Open Society Institute-Baltimore


Baltimore, Maryland

Open Society Institute-Baltimore

Mission and Goals


The Open Society Institute–Baltimore is the only field office for the Open Society Foundations’ U.S. Programs, focusing on a single city and testing  the effectiveness of place-based philanthropy strategy. Its three intertwined programs aim to keep children connected to and engaged in school by making city-wide reforms that lower suspension rates and increase attendance and enhancing after-school and learning initiatives; make drug addiction treatment accessible to all who need it through well-implemented health care reforms and supporting a diverse coalition to advocate for treatment expansion; and reduce the number of Marylanders caught up in the criminal/juvenile justice systems through diversion and re-entry programs and the systemic reform of ineffective and discriminatory sentencing, parole, and probation policies.


OSI-Baltimore was invited by Baltimore City Public Schools leadership to serve as co-chair of a new BCPSS Discipline Policies Working Group. This group included teachers, school administrators, leaders of community-based youth advocacy organizations, and parents. The Working Group’s purpose was to revise the district’s code of conduct so that there were fewer unnecessary suspensions. 


The new code was implemented in Fall 2008. It emphasizes intervention and prevention, rather than just punishment.  Out-of-school suspensions and expulsions are minimized. This is especially the case for minor/subjective offenses like disrespect, insubordination, and classroom disruption. There are also caps on the number of days students can be suspended, if at all, for these offenses if they are repeated.

As a result of the new code, district suspensions decreased from 16,500 three years ago to 9,721 in 2011-12.

The on-time graduation rate for black males increased from 51 percent in the 2006-07 school year to 57.3 percent in the 2009-10 school year—a 12.4 percent increase.

The overall graduation rate increased from 60 percent in 2006-07 to 66 percent in 2009-10—a 10 percent rise.

The new Code also helped spark leadership to examine discipline across the state. After the Maryland State Board of Education released a groundbreaking study on discipline in February and July 2012, the Maryland Department of Education launched an effort to revise its guidelines for the state code of conduct, again in a collaborative fashion and with the support of Advancement Project.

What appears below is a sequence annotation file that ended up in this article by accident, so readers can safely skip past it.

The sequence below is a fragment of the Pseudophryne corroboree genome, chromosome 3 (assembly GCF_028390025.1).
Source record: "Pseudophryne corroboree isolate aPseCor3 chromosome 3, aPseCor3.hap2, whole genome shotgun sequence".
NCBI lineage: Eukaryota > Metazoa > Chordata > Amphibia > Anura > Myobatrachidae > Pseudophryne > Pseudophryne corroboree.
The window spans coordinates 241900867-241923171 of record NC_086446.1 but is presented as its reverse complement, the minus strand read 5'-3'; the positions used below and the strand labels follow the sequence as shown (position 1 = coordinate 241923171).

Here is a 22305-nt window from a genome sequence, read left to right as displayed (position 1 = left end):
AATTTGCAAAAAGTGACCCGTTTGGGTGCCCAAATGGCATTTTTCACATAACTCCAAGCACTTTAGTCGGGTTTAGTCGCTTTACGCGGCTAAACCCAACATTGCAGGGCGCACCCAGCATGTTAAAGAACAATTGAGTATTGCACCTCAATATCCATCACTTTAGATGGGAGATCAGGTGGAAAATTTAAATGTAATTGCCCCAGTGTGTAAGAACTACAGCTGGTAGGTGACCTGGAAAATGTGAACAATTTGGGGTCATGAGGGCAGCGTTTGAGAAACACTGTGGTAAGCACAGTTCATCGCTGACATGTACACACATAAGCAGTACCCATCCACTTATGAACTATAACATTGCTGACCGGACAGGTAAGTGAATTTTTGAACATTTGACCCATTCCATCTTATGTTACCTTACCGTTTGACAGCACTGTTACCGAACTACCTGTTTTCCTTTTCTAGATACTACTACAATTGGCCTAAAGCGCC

The Maryland Board of Education proposed new state regulations, which, if passed, would require districts to address and fix disproportionality in discipline as well as provide some level of educational support for students who are suspended, among other things. These regulations are pending as of January 2013.



Research federal and state laws, regulations, and policies relating to school discipline to understand what disciplinary actions were required by law

Review school discipline data so that there was a better understanding of how suspensions and expulsions were being used in the district

Review discipline codes from other school districts within and outside of Maryland to identify promising policies and practices

Host input sessions to hear from a broader group of stakeholders, including students, parents, and school staff, both before the code was drafted and once a draft was complete


ACLU of Maryland

Advocates for Children & Youth

Community Conferencing Center

Challenges and Lessons Learned

There should have been more youth involved in this reform process, but it is challenging when the reform is being driven by the District as opposed to the community. Doing more targeted outreach to young people from the onset of the process would have helped secure more participation and input.

Again, when reform is driven by the District, it is more likely that changes – changes that the collaboration doesn’t agree with – can be made last minute. Without enough community pressure, pushing back is challenging.


Spring 2007: the BCPSS Discipline Policies Working Group is convened.  The group begins its research and review process. 

Spring 2007: Sessions are organized to get input from a broad group of students, parents, and staff

November 2007:  Working group begins draft of new code

June 2008:  three input sessions organized in Baltimore City for the public to have an opportunity to provide comments on the Code

Late summer 2008: Code adopted for 2008-09 school year


Baltimore City Public Schools Code of Conduct 2011-2012

Contact and Acknowledgements

Baltimore City Public Schools

Jonathan Brice, School Support Network Officer 

Open Society Institute - Baltimore

Katherine Rabb, Program Officer, Education and Youth Development Program & Jane Sundius, Director, Education and Youth Development Program

Open Society Institute - Baltimore

201 N. Charles Street, Suite 1300

Baltimore, MD 21201